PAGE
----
Russian police search Novaya Gazeta newsroom, confiscate computers
May 11, 2007 12:00 PM ET
New York, May 11, 2007—The Committee to Protect Journalists is alarmed by reports that police in the southern Russian city of Samara have raided the local bureaus of the independent newspaper Novaya Gazeta and the independent news agency Regnum. Three journalists with other news organizations were also detained and interrogated, according to news reports. The police actions come one week before a demonstration planned by political opponents in Samara.
“We’re very troubled by these police actions, which appear timed to obstruct news coverage of a planned public demonstration,” CPJ Executive Director Joel Simon said. “This harassment is preventing our colleagues from doing their jobs of informing the public, and it should stop at once.”
Several officers from the Samara Main Internal Affairs Directorate (GUVD) arrived at Novaya Gazeta’s Samara newsroom at noon today, seizing all of its computers and accusing the employees of “using counterfeit software,” the newspaper reported on its Web site. A few hours later, five more officers came to the newsroom and confiscated all of the bureau’s financial records, Novaya Gazeta Samara correspondent Darya Grigoryan reported. Police said they were checking into unspecified criminal violations, Novaya Gazeta reported.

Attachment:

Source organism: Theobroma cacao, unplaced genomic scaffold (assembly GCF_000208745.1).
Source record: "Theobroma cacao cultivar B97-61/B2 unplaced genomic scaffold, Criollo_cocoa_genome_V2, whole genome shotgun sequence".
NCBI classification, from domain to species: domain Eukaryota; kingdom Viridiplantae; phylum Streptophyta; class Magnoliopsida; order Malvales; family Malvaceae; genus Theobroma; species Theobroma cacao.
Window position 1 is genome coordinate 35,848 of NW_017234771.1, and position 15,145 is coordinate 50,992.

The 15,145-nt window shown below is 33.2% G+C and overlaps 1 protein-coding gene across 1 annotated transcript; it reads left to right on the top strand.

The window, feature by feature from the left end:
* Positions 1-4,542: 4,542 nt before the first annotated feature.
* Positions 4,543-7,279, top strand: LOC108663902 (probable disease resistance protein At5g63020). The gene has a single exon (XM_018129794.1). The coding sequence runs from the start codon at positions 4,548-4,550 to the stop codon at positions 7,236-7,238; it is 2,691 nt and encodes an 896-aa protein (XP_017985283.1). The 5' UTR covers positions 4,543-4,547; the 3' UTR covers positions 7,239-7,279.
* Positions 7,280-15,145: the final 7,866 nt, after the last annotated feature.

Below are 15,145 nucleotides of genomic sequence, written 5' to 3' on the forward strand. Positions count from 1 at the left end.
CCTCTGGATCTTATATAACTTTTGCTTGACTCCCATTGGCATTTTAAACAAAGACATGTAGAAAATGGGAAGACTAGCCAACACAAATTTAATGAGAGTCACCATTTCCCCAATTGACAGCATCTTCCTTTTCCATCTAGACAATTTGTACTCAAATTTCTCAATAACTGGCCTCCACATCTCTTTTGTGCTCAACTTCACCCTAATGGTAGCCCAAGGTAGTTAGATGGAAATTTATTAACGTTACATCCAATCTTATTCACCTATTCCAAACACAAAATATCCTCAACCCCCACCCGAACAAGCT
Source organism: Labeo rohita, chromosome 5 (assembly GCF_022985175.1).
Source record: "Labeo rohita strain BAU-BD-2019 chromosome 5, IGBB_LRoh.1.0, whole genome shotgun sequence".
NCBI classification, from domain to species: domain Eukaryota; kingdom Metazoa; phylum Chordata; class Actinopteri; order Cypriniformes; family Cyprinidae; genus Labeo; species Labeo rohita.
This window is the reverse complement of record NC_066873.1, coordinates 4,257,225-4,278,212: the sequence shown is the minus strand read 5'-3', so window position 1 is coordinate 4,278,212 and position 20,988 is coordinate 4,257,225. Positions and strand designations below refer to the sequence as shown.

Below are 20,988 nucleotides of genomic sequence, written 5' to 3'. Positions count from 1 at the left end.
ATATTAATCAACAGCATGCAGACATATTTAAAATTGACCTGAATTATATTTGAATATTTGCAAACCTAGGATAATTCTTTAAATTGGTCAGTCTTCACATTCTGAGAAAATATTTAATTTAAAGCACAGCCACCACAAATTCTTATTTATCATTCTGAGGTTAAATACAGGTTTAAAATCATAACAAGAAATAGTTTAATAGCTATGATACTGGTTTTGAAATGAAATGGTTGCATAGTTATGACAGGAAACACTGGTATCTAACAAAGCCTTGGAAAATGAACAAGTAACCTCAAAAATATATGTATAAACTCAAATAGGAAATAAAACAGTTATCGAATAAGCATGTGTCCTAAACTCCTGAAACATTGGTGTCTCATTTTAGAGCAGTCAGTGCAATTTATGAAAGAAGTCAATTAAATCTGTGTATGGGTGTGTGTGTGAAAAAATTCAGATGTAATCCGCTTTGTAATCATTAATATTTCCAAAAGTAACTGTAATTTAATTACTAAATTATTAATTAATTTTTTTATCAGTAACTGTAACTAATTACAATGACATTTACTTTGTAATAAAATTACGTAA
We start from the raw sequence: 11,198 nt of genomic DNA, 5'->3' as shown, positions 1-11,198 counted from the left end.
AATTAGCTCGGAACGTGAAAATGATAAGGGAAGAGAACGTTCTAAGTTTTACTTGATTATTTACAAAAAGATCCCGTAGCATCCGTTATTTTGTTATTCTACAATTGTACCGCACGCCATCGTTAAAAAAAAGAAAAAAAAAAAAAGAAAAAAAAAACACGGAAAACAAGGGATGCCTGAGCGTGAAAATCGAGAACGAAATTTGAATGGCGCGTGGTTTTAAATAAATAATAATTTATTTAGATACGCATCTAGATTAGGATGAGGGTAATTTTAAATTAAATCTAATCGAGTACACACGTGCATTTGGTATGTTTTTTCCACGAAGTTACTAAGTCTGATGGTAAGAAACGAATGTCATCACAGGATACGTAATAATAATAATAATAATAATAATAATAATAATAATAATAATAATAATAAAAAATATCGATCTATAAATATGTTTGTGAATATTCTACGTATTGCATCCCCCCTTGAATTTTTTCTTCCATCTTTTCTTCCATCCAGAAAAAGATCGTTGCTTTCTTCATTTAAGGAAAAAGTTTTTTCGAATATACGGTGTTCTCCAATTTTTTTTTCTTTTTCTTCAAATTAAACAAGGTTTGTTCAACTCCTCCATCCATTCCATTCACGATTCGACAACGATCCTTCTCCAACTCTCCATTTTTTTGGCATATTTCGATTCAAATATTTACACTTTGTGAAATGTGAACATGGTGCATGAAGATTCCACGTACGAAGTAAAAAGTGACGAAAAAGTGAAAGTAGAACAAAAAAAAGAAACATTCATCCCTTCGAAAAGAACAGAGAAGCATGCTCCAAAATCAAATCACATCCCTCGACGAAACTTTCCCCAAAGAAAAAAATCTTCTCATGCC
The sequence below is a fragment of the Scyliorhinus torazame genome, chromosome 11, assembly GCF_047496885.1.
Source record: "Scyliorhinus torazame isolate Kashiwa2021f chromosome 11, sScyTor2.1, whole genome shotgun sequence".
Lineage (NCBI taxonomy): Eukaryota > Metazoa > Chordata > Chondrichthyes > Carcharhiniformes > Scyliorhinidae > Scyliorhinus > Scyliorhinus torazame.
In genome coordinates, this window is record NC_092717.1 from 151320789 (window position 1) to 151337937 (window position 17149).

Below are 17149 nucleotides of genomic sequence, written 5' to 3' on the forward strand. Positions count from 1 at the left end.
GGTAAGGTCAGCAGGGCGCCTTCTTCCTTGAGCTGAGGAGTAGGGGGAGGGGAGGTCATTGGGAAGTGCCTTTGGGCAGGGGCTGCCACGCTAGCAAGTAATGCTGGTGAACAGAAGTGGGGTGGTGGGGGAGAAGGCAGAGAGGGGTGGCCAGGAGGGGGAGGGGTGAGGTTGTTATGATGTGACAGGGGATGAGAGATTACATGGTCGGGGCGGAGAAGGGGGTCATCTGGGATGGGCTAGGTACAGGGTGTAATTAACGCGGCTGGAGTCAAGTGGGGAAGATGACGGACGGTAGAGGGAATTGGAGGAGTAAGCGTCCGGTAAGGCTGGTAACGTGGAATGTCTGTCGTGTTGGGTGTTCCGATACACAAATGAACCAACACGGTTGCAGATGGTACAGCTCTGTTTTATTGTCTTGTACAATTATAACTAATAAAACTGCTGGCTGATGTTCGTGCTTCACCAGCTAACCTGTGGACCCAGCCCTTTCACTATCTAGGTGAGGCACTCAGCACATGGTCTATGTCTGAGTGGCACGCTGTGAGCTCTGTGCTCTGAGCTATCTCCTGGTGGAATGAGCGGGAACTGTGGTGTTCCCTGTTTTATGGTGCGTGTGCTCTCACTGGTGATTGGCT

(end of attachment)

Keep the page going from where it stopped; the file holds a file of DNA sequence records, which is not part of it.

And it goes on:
Several independent news Web sites reported a similar seizure of computers at the Samara office of the independent news agency Regnum today.
On Thursday night, local press reports said, officers with the GUVD and the Directorate for Combating Organized Crime detained Pavel Sedakov, correspondent for the independent business daily Kommersant; Kseniya Rusyayeva, correspondent for Ren-TV; and Ren-TV camera operator Maksim Vnukov. The three were interviewing a local leader of the opposition coalition Other Russia, which has planned a “March of the Dissenters” on May 18 in Samara, news reports said.
Police interrogated Sedakov, Rusyayeva, and Vnukov for more than two hours, asking questions about Other Russia and its planned action in Samara. The journalists were later released, according to the local press.
Other Russia, led by former chess champion Garry Kasparov, has staged similar demonstrations in Moscow, St. Petersburg, and Nizhny Novgorod. Each was met with large show of force by Russian police, who sought to block the gatherings.
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